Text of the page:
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Livestock Feed Costs: Concerns and Options

Description: Sharply higher feed costs, fueled by competing use demands for corn and soybeans and by rising energy prices, are affecting the beef, pork, dairy, and poultry industries. In contrast, wholesales prices for most animal products have held steady. Some analysts argue that current public policies, including financial incentives that divert corn from feed uses into ethanol production, have exacerbated if not caused these higher costs. Other factors include crop production declines due to weather, and higher global demand for consumption. Proposed options aimed at easing the impacts of higher feed costs include changes in ethanol incentives, use of conservation land for forage use, and direct aid to producers.
Date: June 30, 2008
Creator: Becker, Geoffrey S.
Partner: UNT Libraries Government Documents Department

Mad Cow Disease: Agricultural Issues for Congress

Description: This report discusses the bovine spongiform encephalopathy (BSE) also know as mad cow disease, which is a degenerative, fatal disease affecting the nervous system in cattle. Worldwide, BSE has been found in 187,000 animals, 183,000 of them in Great Britain, where it was first detected in 1986.
Date: April 21, 2005
Creator: Becker, Geoffrey S.
Partner: UNT Libraries Government Documents Department

Marine Protected Areas: An Overview

Description: This report identifies a number of issues related to establishing marine protected areas (MPAs) in the United States. It begins by defining the concept and administrative actions taken to provide spatial protection in marine areas. It then considers some of the key issues and potential benefits and costs of designating additional MPAs. It concludes by summarizing current congressional interest in the topic and legislation proposed during the 110th Congress.
Date: November 14, 2008
Creator: Upton, Harold F. & Buck, Eugene H.
Partner: UNT Libraries Government Documents Department

Marine Protected Areas: An Overview

Description: This report identifies a number of issues related to establishing MPAs in the United States. It begins by defining the concept and administrative actions taken to provide spatial protection in marine areas. It then considers some of the key issues and potential benefits and costs of designating additional MPAs.
Date: February 6, 2009
Creator: Upton, Harold F. & Buck, Eugene H.
Partner: UNT Libraries Government Documents Department

Market-Based Environmental Management: Issues in Implementation

Description: Increasingly, efforts to protect integral features of the natural environment that are essential to human well being face a double challenge. First, the magnitude of some conventional and emerging threats to environmental quality is growing, despite solid progress in controlling some causes. This is particularly the concern on a global scale in terms of atmospheric changes and loss of biological diversity. Second, easily-implemented uniform control methods using feasible technologies or other direct regulatory approaches are already in place for many pollution and resource management problems in the United States. Additional progress with so-called command and control policies can be expensive and disruptive, and thus counter productive to overall economic well being. This type of dilemma is common where environmental deterioration results from diffuse and complex causes inherent in technically-advanced high-consumption industrial societies such as the U.S. Solutions to these types of environmental problems are complicated by the diffuse benefits which obscures the net gains of additional controls that have concentrated and highly visible costs. Given this double bind, many policy analysts and academics have for years advocated more cost-effective and flexible approaches relying on market forces to further some environmental management objectives. Although market-based theory and practical environmental policy are still far apart, the incremental approach to environmental policymaking since the late seventies has resulted in some market-type innovations within traditional regulatory frameworks at all levels of government. The most prominent examples are the Environmental Protection Agency's (EPA) air emissions trading program and the recently enacted sulfur dioxide allowance trading program under the 1990 Clean Air Act Amendments.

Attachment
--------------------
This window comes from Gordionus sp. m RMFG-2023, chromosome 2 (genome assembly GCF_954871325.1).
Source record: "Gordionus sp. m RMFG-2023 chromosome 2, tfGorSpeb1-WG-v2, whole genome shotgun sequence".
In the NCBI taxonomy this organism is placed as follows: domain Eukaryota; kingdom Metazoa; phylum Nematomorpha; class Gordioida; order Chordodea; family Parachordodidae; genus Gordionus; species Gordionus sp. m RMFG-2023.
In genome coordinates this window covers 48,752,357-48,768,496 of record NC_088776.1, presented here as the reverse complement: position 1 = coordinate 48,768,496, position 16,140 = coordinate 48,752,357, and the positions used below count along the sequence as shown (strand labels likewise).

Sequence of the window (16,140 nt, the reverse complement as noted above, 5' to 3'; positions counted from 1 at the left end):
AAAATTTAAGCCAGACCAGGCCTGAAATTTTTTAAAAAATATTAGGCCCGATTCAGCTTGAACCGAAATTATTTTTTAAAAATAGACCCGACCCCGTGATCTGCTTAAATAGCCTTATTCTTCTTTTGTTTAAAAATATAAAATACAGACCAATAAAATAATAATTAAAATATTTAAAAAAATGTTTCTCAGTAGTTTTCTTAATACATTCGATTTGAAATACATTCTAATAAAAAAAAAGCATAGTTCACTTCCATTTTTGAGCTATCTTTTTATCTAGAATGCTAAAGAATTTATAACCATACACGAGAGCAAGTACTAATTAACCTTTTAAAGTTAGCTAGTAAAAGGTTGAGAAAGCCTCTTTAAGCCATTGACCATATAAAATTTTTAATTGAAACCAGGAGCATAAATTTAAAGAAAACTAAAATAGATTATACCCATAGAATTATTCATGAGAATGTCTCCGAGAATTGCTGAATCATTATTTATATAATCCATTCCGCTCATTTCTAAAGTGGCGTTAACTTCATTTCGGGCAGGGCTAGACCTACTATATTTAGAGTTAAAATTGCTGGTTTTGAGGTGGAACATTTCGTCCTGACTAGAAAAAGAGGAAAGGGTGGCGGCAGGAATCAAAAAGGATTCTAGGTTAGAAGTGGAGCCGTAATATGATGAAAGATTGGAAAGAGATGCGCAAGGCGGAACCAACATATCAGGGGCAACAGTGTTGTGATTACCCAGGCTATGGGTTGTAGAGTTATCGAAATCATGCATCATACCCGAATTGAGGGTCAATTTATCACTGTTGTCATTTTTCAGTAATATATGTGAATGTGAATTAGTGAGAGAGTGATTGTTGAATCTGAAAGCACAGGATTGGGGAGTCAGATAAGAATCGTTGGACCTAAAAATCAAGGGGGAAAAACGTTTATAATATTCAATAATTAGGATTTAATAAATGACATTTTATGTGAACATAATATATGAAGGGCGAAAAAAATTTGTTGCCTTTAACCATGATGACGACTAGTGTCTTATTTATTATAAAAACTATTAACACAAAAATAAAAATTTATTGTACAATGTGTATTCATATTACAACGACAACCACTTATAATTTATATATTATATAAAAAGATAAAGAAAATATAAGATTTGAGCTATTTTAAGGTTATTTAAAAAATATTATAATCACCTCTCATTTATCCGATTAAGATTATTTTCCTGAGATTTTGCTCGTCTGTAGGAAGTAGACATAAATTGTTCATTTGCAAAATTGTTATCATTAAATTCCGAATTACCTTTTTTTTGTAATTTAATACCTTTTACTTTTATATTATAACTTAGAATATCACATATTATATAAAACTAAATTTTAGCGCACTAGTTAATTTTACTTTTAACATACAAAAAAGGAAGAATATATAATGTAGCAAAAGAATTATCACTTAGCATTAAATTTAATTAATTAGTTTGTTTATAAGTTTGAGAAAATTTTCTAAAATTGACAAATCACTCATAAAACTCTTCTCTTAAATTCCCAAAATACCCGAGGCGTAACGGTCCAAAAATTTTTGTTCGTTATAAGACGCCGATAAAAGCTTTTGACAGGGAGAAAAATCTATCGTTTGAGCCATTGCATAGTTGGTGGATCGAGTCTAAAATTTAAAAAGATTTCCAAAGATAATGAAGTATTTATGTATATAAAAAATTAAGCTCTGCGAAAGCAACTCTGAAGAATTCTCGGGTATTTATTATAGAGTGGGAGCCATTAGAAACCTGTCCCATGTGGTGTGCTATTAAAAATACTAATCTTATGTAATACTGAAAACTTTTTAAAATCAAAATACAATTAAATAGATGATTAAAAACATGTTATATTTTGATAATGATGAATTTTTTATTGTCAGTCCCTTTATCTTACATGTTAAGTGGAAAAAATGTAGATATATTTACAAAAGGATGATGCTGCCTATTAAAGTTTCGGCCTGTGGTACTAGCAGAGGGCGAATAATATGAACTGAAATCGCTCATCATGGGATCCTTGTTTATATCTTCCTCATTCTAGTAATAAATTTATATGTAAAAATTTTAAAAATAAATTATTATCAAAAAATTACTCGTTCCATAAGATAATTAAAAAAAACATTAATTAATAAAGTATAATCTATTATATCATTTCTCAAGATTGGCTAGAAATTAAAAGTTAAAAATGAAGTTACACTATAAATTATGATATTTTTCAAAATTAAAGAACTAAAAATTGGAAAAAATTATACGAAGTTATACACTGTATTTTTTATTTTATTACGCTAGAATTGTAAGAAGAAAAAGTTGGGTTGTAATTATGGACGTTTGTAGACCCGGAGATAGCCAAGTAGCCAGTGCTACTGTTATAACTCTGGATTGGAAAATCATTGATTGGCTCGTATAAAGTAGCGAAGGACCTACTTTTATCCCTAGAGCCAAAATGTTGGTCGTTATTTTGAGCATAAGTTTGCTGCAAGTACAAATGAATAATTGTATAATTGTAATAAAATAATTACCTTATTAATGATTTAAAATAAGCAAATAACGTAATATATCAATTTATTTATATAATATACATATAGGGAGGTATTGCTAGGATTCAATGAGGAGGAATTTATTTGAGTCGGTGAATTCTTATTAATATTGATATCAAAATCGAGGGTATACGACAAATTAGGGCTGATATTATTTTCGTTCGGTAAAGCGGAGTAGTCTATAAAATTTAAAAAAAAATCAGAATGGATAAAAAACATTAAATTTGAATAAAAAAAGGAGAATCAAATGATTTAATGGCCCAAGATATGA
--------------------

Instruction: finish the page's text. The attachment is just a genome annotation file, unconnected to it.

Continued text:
Date: March 7, 1994
Creator: Moore, John L.; Blodgett, John E.; Copeland, Claudia; Gushee, David E.; Mayer, Susan L.; McCarthy, James E. et al.
Partner: UNT Libraries Government Documents Department

Multinational Species Conservation Fund

Description: The Multinational Species Conservation Fund is a relatively small program within the Fish and Wildlife Service which has generated enormous constituent interest, chiefly concerning its funding levels. This report describes the Fund briefly, and summarizes recent and proposed appropriations levels.
Date: February 22, 2006
Creator: Sheikh, Pervaze A. & Corn, M. L.
Partner: UNT Libraries Government Documents Department